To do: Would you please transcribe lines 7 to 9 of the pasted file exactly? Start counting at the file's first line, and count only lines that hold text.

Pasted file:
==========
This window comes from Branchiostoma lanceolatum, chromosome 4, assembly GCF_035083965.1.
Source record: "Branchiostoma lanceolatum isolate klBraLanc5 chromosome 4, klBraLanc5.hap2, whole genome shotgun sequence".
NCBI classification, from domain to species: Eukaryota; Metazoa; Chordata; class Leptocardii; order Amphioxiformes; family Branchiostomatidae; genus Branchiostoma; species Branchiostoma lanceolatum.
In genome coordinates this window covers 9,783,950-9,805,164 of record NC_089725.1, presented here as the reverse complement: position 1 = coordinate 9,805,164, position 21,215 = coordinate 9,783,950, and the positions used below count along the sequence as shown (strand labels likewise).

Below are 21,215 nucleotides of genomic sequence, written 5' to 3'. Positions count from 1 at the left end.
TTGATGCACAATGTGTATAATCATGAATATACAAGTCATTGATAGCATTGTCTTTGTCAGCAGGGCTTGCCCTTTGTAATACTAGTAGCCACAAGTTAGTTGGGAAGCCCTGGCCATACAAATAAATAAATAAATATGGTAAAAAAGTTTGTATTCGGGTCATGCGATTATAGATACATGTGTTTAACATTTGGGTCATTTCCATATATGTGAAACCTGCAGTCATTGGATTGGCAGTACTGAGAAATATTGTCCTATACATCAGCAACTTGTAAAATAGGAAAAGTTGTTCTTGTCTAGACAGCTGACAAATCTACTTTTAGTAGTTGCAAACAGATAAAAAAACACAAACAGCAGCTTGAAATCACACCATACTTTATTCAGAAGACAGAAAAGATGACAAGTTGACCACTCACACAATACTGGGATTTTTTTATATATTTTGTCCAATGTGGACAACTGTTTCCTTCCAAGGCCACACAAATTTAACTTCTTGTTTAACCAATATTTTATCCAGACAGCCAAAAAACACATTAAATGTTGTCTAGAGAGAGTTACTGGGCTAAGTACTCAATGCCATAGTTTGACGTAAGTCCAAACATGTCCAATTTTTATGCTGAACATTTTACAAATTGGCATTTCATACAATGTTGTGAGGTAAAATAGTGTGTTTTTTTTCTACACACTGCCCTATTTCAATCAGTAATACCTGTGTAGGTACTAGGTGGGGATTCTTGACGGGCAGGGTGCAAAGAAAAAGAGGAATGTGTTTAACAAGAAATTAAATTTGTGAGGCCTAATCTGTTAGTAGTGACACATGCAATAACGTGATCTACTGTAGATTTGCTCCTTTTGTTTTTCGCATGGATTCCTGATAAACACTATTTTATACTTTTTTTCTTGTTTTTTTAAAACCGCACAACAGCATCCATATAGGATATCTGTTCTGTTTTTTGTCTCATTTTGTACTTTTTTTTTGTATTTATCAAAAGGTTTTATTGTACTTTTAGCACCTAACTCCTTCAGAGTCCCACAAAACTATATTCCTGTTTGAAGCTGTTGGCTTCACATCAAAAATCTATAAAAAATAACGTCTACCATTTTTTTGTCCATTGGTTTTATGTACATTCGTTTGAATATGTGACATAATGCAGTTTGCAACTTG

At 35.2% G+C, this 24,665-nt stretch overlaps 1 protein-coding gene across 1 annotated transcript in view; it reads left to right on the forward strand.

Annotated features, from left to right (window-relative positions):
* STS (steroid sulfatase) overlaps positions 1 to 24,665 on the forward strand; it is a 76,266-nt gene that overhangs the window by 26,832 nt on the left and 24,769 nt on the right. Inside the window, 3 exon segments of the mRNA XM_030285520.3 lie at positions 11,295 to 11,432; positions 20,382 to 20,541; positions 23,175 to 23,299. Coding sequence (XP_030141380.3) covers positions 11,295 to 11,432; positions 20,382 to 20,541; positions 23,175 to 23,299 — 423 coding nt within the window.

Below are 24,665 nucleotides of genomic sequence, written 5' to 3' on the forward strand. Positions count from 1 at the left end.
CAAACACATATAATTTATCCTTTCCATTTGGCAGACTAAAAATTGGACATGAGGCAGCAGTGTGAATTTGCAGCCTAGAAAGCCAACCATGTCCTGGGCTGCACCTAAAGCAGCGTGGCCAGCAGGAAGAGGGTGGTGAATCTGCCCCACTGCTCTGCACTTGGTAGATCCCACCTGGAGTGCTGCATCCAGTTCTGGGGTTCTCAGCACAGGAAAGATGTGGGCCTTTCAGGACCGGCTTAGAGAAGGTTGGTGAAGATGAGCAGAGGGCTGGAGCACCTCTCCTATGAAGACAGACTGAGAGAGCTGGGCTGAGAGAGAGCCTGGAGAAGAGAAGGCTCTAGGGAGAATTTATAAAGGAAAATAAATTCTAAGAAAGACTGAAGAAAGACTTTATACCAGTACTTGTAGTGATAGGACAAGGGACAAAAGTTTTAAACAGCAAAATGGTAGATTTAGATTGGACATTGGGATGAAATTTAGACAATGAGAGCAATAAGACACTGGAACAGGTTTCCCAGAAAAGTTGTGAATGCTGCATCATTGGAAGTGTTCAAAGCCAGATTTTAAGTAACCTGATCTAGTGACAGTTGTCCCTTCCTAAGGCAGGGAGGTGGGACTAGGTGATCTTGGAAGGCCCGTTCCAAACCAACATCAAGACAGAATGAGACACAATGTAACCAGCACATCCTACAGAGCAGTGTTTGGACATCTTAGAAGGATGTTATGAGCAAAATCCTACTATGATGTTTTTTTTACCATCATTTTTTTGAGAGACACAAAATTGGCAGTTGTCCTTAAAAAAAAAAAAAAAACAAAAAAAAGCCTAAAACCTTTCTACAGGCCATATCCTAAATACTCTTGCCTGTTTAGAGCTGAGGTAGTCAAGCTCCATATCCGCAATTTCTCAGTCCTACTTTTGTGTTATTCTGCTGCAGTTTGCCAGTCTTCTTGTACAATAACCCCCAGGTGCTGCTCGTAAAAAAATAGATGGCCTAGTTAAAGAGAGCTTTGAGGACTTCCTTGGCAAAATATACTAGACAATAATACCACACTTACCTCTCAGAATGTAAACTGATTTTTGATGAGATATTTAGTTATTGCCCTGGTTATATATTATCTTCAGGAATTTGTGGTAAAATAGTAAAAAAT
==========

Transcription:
At 35.2% G+C, this 24,665-nt stretch overlaps 1 protein-coding gene across 1 annotated transcript in view; it reads left to right on the forward strand.

Annotated features, from left to right (window-relative positions):
* STS (steroid sulfatase) overlaps positions 1 to 24,665 on the forward strand; it is a 76,266-nt gene that overhangs the window by 26,832 nt on the left and 24,769 nt on the right. Inside the window, 3 exon segments of the mRNA XM_030285520.3 lie at positions 11,295 to 11,432; positions 20,382 to 20,541; positions 23,175 to 23,299. Coding sequence (XP_030141380.3) covers positions 11,295 to 11,432; positions 20,382 to 20,541; positions 23,175 to 23,299 — 423 coding nt within the window.